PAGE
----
Leaf Glide review: antenna provides strong VHF/UHF reception
What price would you put on getting hard-to-reach VHF channels?
That’s the question that I kept coming back to after two weeks testing the new Mohu Leaf Glide, an indoor antenna that specializes in a getting Very High Frequency (VHF) channels.
Spending nearly $100 for an indoor antenna might not matter that much to you if you can’t use an outdoor antenna, or if other indoor antennas have failed you in the past.
During my two week review, the Mohu Leaf Glide shored up VHF channels that previously came in with pixilated or frozen pictures. It also improved a couple of UHF channels.
How I tested the Mohu Leaf Glide
I took the Mohu Leaf Glide with me during a working vacation along the rural coast of Maine, where broadcast towers were few and far between. I also brought it back home to the city where I was getting between 41 to 49 channels from a couple of different indoor antennas made by ClearStream.
Mohu has been advertising the Leaf Glide as having comparable performance to an outdoor antenna with a 65-mile range. So I was curious to see how it would do in a couple of different settings.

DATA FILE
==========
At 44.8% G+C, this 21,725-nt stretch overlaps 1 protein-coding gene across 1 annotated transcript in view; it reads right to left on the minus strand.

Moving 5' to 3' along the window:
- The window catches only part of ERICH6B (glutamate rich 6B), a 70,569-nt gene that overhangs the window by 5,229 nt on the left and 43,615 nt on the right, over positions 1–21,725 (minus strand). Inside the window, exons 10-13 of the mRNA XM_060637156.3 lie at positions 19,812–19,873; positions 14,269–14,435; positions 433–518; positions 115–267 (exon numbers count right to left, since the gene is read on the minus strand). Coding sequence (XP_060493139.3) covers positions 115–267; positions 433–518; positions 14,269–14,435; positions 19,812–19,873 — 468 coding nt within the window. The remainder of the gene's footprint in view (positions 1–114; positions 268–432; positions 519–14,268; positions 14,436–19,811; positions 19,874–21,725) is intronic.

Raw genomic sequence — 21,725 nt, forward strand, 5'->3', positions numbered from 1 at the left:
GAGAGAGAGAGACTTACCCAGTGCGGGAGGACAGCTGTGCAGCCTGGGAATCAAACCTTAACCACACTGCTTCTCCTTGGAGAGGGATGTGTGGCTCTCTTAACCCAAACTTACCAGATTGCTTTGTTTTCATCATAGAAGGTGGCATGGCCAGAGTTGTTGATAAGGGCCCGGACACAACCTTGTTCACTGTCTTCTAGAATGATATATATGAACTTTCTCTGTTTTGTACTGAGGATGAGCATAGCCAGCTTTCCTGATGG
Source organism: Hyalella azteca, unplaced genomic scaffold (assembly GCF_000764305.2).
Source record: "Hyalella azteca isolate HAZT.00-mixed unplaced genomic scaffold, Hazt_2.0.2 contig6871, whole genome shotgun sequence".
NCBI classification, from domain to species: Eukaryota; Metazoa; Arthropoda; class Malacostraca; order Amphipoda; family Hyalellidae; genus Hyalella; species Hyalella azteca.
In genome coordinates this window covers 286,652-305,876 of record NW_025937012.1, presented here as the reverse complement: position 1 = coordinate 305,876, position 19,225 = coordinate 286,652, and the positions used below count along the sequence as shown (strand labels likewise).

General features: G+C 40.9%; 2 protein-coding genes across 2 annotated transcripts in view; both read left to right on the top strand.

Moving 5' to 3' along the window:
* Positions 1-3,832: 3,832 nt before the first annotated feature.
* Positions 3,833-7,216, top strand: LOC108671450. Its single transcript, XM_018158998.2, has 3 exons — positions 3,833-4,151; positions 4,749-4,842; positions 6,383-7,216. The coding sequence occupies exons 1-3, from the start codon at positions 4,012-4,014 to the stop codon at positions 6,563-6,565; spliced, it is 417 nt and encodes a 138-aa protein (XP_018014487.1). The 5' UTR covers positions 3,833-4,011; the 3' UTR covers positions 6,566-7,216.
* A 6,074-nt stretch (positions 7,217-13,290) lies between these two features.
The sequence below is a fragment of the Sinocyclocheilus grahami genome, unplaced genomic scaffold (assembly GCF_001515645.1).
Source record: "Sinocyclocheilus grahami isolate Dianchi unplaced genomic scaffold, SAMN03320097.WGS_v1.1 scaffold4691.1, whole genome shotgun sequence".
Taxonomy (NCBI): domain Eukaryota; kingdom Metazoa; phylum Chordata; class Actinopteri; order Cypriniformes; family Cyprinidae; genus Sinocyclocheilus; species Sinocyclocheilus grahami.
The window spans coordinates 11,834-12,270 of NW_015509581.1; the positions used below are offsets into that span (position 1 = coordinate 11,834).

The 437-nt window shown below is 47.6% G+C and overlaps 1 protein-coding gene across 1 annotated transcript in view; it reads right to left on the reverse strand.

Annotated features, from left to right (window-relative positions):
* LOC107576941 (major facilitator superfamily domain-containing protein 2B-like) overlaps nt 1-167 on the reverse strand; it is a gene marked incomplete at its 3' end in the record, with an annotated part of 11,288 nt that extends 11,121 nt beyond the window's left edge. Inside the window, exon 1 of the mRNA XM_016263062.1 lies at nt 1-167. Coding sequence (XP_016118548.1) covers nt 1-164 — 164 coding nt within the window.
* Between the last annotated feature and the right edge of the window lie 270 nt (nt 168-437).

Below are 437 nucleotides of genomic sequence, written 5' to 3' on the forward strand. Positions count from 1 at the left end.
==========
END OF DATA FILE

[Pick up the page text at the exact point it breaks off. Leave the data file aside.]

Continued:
The company invited me to test out the Leaf Glide and provided me with a free sample antenna for this review.
Leaf Glide specs
Like all amplified antennas, you’re going to need some electrical power. Leaf Glide has the option to plug the amp into an electrical outlet or USB port on the back of a TV. That’s especially convenient for wall mounted televisions or setups where there aren’t many available electrical outlets. This might seem like a minor feature until you run out of outlets or try to pretty up your living room by making it look like a cordless environment.
The Leaf Glide is nearly twice the size of its predecessor, the Mohu Leaf, measureing 11.5” in height, and 21.5 inches wide. You can secure it to a wall by either using push-pins or Velcro patches that are included in the box.